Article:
• Reply September 7, 2016

    J

    I’ve decided that I cannot compete anymore. I’ve always been the pretty faced girl, smart and talented but I seemed to only attract guys that are just not emotionally available. After a while, my weight and the way I feel about myself manifests itself as mistrust and major insecurity. So why bother dating anyone? I wish I could just have meaningless sex but my heart somehow needs more. I’ve tried dating outside my norm and still..FAIL! Either they show zero affection, do the bare minimal to keep a lukewarm relationship going or they cheat.

    I am just exhausted by it all. I’d rather be single.

  • Reply September 11, 2016

    cassie

    I agree with J above this dating thing is so disheartening. I feel like I put myself out there and my heart gets torn to shreds I just wanna focus on me and believe that if there is a plan for me it will naturally fall into place. I’m getting to the point tho that I really don’t believe this either….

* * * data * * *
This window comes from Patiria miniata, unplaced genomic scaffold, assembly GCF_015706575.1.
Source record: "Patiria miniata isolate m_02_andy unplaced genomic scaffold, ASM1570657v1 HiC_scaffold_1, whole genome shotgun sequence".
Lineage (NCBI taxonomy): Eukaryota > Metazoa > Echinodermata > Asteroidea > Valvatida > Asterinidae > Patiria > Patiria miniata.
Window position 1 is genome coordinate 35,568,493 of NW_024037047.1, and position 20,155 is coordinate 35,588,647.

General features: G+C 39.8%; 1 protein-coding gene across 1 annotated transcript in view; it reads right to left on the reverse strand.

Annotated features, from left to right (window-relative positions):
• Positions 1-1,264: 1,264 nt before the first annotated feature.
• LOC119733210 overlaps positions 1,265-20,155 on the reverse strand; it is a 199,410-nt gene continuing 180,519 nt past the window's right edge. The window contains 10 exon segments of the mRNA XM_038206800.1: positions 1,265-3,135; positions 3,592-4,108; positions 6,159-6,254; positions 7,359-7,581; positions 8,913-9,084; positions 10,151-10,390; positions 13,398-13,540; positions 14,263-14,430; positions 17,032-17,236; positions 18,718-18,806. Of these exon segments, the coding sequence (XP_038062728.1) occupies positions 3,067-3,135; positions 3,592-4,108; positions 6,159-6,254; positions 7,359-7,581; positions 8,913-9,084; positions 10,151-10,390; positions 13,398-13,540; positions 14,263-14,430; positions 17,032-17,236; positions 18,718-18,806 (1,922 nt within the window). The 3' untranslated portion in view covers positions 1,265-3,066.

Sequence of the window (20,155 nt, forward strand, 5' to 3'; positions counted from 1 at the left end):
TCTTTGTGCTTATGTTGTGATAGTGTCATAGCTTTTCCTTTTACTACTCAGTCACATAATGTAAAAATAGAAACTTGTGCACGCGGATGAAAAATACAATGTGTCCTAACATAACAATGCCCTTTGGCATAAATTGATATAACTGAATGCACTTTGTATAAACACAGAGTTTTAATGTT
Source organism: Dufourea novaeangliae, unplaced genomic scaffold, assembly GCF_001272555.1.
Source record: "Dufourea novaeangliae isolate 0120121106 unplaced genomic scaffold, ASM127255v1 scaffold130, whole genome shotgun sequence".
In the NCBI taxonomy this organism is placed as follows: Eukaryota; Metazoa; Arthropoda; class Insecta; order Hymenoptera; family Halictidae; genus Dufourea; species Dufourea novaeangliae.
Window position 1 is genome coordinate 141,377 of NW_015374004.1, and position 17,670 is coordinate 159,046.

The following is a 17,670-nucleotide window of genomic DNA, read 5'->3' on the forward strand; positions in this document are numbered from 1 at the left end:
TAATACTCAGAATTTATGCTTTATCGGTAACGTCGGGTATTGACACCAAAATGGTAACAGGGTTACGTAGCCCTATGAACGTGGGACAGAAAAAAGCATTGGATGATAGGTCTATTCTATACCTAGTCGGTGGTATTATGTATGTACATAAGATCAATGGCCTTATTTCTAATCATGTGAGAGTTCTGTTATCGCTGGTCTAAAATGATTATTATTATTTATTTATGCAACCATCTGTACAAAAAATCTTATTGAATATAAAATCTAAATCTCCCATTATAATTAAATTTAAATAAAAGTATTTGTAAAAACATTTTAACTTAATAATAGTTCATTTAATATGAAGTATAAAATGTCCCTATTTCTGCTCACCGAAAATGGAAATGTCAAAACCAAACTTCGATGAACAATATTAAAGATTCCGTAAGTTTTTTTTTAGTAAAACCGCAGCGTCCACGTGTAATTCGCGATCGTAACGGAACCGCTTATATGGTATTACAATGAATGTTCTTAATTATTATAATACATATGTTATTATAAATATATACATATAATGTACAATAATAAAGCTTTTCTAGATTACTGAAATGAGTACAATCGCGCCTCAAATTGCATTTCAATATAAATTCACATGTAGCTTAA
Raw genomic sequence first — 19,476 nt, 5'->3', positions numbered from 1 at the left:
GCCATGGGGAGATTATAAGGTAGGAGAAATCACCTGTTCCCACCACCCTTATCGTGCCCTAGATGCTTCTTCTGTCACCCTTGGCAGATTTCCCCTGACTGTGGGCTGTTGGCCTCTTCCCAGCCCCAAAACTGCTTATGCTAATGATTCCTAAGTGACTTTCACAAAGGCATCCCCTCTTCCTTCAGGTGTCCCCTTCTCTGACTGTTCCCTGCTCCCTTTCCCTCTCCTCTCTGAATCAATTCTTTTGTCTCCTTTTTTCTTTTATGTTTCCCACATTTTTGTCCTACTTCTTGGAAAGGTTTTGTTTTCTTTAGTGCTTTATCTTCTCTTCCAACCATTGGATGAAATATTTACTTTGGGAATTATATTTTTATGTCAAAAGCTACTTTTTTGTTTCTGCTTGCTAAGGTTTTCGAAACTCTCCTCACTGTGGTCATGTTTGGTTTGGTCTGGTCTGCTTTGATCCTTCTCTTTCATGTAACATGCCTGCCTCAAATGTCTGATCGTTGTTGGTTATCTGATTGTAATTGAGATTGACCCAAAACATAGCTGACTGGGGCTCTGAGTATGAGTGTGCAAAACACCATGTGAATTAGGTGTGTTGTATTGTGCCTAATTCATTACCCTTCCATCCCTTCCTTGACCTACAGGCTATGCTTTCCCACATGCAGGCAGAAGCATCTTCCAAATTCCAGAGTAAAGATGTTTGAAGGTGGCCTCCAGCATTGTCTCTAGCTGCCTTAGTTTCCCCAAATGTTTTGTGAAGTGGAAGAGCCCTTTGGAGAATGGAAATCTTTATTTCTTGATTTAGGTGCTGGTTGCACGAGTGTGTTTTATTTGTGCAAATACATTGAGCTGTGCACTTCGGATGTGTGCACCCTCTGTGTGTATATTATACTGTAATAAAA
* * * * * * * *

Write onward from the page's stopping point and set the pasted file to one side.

• Reply September 20, 2016

    MORGAN

    I am one of these women. I am pretty, sexy, smart, and charming. I have never had a problem finding a date yet I choose men that are emotionally unavailable. What I believe women are looking for is passion. It makes us feel alive. When you give a woman what she craves she has the power to be everything a man wants and needs. There is nothing wrong with nice guys but they seem to lack this quality. Unfortunately it’s all the men that are bad for us that excite us. Even the emotionally unavailable ones. We just want to feel something inside us. It’s really very simple. I am so tired of dating. The emotionally unavailable cannot meet my needs, the bad boys can’t meet my needs and the nice guys can’t meet my needs. I just want a partner that can match me what I am able to offer. Are we as women just expecting too much???